StalkHer

A 'visual meditation on an artist’s experience of being stalked over the course of five years', StalkHer is a moving and intimate exhibition from Victoria Suvoroff. In two small, but well-curated rooms, the artist takes the visitor on a journey through the distress and trauma of being stalked.

A captivating take on the act of stalking

Through prints and mixed media installations, Suvaroff creates a striking impression on the viewer. In her larger 'Ink on Paper' pieces that fall from the wall to the floor, the artist creates a distressing atmosphere inside the small gallery space. These blurred works, scattered with ink blots in bold pinks and reds are successful in replicating the fear and danger induced by her stalker, perhaps perfectly summarised by the title of one piece, Attention Can Destroy.

As well as the striking prints and installations that hang from the walls, each room hides small and secret works that might otherwise go unnoticed. Treating the 'Artefacts of Stalking' like evidence in a crime scene, the rooms are each scattered with objects that make up the history of this disturbing period of the artist’s life; a letterbox beneath a table, a pair of underwear, and other 'Unwanted Gifts' from her stalker are all kept partially out of sight, helping to create an air of secrecy in the room. We are also privy to a two-sided A4 letter from her stalker, detailing the origin of their obsession. Through these hidden and intimate details, Suvoroff excels in exposing her harasser and the secretive nature of stalking.

Another success of the exhibition is the audio recording I Know Not What To Do But Art, a moving piece of poetry in which the artist details the "Torture on repeat" that is being stalked. These emotive words are also written on the walls of the exhibition and help to outline the fine line between pity and fear that she felt towards her stalker.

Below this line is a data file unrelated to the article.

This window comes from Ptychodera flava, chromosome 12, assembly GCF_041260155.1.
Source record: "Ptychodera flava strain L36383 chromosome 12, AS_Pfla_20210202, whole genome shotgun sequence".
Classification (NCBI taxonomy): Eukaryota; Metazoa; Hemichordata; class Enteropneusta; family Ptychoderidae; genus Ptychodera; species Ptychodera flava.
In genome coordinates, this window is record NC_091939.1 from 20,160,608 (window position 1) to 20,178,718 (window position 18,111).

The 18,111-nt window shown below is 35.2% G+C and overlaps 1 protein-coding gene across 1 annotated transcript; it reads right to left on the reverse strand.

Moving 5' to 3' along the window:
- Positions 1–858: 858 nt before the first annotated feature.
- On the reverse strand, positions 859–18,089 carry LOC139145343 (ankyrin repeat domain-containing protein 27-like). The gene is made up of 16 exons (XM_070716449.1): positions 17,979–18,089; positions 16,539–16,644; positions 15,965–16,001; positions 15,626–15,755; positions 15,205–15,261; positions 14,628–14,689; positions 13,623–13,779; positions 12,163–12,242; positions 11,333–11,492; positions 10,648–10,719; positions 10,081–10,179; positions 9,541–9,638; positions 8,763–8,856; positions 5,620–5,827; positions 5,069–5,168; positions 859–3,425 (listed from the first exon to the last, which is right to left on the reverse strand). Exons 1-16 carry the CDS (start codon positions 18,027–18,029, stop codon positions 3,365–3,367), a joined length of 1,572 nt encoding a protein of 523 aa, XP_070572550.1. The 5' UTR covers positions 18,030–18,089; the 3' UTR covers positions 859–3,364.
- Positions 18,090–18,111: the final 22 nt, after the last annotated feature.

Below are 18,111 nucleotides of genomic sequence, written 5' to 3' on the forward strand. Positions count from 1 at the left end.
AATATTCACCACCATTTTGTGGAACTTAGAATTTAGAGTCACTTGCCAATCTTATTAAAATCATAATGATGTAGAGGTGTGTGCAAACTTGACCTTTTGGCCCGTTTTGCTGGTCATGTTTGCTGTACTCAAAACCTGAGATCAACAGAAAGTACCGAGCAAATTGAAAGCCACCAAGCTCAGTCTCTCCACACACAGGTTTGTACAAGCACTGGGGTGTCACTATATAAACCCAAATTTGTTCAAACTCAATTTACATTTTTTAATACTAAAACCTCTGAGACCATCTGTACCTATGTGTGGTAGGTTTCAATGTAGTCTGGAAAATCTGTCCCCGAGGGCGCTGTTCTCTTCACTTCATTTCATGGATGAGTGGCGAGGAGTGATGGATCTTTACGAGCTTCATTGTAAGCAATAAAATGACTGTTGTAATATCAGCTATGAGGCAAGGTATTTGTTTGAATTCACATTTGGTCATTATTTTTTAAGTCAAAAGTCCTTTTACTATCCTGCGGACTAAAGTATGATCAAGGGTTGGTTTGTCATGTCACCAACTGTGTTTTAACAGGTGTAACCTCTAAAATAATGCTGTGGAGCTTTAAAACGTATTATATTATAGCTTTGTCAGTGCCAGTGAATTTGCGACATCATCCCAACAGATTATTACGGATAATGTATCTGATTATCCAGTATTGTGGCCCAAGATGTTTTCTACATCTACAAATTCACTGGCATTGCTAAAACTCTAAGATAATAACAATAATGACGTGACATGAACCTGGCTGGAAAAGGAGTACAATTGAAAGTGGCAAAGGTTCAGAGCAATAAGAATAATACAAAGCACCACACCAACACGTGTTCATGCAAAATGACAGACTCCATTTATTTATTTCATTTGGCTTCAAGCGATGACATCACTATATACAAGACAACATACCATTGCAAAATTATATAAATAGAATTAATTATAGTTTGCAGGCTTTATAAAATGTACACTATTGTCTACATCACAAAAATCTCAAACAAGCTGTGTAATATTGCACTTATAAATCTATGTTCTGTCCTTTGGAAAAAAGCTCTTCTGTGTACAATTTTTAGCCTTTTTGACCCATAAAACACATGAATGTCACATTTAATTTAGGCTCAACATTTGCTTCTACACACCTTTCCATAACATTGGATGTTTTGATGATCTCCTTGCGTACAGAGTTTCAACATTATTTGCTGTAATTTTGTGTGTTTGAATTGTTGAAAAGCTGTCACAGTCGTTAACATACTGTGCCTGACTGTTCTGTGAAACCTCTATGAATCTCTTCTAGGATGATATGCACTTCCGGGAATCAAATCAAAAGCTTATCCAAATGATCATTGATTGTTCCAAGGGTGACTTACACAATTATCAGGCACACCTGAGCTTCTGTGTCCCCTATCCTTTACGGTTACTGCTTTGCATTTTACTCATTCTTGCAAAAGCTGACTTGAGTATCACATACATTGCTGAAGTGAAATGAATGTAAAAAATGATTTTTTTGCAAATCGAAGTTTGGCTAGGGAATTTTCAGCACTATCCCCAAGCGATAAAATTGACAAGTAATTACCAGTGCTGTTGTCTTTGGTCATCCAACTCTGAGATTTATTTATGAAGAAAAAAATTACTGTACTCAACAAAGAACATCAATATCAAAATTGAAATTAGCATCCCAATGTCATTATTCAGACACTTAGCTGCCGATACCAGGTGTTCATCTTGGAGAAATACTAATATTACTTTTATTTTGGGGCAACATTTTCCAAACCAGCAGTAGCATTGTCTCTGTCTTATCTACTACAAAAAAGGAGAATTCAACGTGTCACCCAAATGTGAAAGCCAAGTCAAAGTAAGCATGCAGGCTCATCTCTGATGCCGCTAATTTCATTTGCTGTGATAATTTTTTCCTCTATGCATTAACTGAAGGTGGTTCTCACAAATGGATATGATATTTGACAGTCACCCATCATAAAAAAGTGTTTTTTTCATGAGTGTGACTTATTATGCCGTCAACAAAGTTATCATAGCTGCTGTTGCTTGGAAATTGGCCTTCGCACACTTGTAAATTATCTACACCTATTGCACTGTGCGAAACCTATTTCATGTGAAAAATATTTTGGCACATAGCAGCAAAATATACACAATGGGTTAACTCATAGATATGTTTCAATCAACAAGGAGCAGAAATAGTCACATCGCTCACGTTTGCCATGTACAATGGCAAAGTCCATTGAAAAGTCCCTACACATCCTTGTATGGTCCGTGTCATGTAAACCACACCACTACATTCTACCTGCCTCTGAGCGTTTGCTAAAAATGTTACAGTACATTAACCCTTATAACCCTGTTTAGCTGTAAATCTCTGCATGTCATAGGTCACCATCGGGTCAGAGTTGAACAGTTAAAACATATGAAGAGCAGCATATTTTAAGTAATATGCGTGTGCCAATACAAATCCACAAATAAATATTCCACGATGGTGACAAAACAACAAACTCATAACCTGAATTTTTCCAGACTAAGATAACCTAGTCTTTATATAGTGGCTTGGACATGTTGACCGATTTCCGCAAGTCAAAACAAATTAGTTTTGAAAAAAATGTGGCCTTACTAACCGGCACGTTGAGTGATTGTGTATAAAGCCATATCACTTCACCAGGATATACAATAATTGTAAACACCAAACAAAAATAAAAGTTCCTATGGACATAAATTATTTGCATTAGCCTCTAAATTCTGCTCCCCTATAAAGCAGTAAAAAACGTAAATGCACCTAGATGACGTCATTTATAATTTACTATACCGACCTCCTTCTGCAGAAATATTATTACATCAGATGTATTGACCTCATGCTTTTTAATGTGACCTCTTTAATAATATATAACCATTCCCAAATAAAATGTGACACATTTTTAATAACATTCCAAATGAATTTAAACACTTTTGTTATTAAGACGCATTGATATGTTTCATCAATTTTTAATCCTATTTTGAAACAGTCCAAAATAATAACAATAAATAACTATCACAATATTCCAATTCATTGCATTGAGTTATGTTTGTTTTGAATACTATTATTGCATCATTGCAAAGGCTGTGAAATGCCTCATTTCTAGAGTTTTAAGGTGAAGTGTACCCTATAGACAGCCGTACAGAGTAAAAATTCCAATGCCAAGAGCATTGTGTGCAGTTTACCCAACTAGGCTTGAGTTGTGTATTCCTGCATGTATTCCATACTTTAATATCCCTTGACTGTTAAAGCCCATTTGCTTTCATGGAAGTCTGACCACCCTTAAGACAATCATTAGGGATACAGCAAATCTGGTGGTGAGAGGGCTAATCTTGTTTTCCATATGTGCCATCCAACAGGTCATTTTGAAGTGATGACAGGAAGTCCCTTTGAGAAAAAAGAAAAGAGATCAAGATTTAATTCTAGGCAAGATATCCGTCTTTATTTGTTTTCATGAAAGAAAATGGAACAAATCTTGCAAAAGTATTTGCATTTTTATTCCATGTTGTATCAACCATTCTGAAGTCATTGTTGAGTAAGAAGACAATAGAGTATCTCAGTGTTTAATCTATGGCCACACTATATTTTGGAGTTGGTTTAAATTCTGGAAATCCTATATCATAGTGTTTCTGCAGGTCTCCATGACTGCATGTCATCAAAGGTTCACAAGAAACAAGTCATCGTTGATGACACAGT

Suvaroff’s StalkHer is a captivating take on the act of stalking that gives the viewer a small but chilling insight into this form of intimidation. While some of the abstract art may not be for everyone, the exhibition is expertly put together and important viewing for anyone invested in the fight against harassment.

Reviews by Beth Watson

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The Blurb

StalkHer is a visual meditation on an artist's experience of being stalked by a former lover over the course of five years. Within the walls of a gallery space the fragments of stalking are revealed as artefacts and items of curiosity, and the encounters of stalking are recreated as ‘crime-scenes’. The secretive and obsessive behaviour, driven by deluded love, in an open and public setting takes a twist of focus and re-positions the gaze on to the stalker. Stalking is an intrusive and intimidating form of harassment to which this art installation is held up as a means of empowerment.

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